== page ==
Friday, 23 January 2009

S&P Mulls Votorantim Downgrade On Aracruz Purchase. Merger Seems to Be Utterly Expensive and Dangerous.

Yesterday, Standard and Poor's placed its 'BBB' corporate credit rating on Votorantim Celulose e Papel on revision for a possible downgrade. At the same time, the 'BB' rating on Aracruz Celulose may be upped. Remember that last week both companies agreed to integrate (Votorantim bought a 28 percent stake in Aracruz for 2.2 billion reais; Votorantim received BNDES money to complete the transaction. The government is always there, right there, spotting wonderful opportunities to waste money at the expense of taxpayers.) The amount paid can be bigger -- and detrimental to Votorantim, -- because Aracruz's third biggest shareholder, Arainvest, has tag-along rights and therefore Votorantim will have to make an equivalent offer for Arainvest's voting shares. That would give Votorantim 84 percent of Aracruz's shares.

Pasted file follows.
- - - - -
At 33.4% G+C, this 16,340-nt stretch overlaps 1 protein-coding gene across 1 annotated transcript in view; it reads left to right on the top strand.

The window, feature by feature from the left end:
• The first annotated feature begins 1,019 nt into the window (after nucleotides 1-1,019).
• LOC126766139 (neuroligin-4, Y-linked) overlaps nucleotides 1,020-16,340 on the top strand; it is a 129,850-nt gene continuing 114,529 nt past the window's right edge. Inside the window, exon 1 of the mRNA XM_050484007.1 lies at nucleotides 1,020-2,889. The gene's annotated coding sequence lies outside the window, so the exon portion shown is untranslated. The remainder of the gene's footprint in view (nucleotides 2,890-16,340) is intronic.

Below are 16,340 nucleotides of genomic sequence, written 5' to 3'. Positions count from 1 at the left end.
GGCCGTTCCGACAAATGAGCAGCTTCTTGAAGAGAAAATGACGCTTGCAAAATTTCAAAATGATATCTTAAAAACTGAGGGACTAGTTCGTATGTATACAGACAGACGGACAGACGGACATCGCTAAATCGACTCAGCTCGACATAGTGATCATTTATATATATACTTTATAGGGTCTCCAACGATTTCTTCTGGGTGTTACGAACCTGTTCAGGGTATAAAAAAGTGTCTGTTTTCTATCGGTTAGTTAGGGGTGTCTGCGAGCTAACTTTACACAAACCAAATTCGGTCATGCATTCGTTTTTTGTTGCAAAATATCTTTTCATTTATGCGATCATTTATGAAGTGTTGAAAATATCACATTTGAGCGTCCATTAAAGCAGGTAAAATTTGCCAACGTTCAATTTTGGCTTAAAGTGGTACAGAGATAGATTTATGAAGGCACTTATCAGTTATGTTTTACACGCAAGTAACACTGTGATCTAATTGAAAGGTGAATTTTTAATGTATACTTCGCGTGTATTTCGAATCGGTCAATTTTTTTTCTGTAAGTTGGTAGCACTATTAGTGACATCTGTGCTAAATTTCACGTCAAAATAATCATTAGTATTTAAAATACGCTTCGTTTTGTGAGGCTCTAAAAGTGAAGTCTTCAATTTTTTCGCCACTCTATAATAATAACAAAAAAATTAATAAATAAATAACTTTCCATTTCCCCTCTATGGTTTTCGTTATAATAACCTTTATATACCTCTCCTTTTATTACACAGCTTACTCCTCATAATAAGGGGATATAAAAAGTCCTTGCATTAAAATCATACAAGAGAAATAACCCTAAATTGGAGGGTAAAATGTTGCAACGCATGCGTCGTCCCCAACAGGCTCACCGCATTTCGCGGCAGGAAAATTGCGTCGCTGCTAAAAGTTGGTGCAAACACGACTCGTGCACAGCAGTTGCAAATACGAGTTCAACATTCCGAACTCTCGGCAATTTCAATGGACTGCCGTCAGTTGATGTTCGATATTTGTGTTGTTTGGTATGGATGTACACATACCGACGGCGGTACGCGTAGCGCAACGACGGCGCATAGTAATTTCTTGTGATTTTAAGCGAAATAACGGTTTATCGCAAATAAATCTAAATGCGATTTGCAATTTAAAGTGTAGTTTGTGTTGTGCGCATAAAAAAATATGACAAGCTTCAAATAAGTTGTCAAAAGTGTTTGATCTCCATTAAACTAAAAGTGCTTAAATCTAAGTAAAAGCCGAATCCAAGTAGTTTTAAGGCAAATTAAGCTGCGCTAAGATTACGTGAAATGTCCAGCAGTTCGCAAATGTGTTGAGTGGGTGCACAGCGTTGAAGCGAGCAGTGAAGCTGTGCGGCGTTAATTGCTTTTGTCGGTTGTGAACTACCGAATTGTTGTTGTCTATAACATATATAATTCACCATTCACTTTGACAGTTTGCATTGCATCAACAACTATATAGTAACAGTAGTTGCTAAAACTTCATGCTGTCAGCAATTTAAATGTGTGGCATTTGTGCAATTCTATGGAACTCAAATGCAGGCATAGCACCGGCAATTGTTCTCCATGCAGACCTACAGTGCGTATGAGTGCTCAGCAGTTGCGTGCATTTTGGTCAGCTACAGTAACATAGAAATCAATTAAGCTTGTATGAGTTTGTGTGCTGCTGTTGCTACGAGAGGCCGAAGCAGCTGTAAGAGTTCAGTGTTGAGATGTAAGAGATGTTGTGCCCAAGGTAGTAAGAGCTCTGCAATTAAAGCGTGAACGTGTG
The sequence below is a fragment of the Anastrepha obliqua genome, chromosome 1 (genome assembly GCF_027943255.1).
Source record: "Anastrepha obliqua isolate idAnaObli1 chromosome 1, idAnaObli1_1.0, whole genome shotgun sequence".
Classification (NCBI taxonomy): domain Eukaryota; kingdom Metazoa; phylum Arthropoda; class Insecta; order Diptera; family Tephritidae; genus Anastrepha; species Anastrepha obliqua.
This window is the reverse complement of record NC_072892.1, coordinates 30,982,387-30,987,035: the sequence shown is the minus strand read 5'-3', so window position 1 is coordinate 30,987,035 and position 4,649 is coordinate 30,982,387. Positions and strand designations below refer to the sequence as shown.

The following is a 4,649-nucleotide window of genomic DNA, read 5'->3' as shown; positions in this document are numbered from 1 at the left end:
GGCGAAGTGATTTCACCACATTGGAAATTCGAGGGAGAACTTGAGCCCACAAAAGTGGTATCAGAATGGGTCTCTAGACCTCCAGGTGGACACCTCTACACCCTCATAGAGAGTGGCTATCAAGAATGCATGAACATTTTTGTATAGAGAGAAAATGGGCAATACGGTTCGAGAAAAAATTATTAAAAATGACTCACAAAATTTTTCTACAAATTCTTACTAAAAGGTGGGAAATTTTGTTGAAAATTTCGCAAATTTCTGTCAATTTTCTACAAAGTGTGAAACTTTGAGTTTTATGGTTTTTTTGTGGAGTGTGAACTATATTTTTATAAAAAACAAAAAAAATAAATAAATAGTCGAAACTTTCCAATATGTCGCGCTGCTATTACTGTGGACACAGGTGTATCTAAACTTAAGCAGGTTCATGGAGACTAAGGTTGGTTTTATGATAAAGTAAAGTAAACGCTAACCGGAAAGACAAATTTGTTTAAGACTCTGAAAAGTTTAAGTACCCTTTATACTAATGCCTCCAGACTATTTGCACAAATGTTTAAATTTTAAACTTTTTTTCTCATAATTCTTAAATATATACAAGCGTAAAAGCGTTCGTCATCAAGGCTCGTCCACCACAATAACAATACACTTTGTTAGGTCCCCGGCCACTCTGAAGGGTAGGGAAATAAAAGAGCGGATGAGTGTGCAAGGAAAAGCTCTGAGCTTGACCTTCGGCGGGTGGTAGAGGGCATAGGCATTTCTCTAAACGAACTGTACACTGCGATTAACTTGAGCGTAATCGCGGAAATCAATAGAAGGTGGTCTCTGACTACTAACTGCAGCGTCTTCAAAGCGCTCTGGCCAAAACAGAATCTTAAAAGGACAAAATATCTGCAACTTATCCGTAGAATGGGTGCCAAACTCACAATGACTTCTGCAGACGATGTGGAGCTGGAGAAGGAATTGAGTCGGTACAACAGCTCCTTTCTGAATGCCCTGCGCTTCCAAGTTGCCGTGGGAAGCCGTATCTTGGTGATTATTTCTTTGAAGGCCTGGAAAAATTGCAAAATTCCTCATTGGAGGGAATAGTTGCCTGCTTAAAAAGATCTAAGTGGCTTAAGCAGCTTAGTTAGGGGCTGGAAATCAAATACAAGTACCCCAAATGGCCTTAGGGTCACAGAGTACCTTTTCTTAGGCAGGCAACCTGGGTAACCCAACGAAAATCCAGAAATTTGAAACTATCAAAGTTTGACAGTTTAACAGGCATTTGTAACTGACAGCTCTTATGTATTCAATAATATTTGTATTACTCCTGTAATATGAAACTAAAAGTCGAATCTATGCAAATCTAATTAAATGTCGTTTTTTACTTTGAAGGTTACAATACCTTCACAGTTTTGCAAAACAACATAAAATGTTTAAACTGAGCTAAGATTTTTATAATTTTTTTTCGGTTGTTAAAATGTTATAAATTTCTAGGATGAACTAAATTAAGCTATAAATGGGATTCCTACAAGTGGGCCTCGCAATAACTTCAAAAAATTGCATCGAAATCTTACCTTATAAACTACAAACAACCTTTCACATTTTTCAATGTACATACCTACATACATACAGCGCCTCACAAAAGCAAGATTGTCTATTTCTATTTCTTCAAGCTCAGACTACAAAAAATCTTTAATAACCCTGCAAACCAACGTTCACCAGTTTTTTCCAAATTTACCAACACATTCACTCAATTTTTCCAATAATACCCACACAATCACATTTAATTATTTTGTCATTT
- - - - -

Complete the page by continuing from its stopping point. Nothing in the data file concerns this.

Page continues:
Obviously, a S&P action on Votorantim will follow after the ratings company figures out the real number for net debt to Ebitda that will result from the merger of VCP and Aracruz. I have seen analysts and market participants very upset at the price paid for Aracruz given its losses and the weak profit outlook for the companies. The other factor that will be gauged by rating analysts at S&P will surely be how much further access to government money (via equity or loans) will Votorantim enjoy during the completion of the acquisition. About 4 billion reais will be pumped into the new company.

I will spare you from the BS about the potential gains that the transaction brings to shareholders of both companies. Let's go straight to the point: Standard & Poor's credit analyst Marcelo Costa says ''the significant increase in leverage resulting from the share acquisition and from the losses Aracruz has reported in its derivative position would raise financial risk at the new company.'' Enough.

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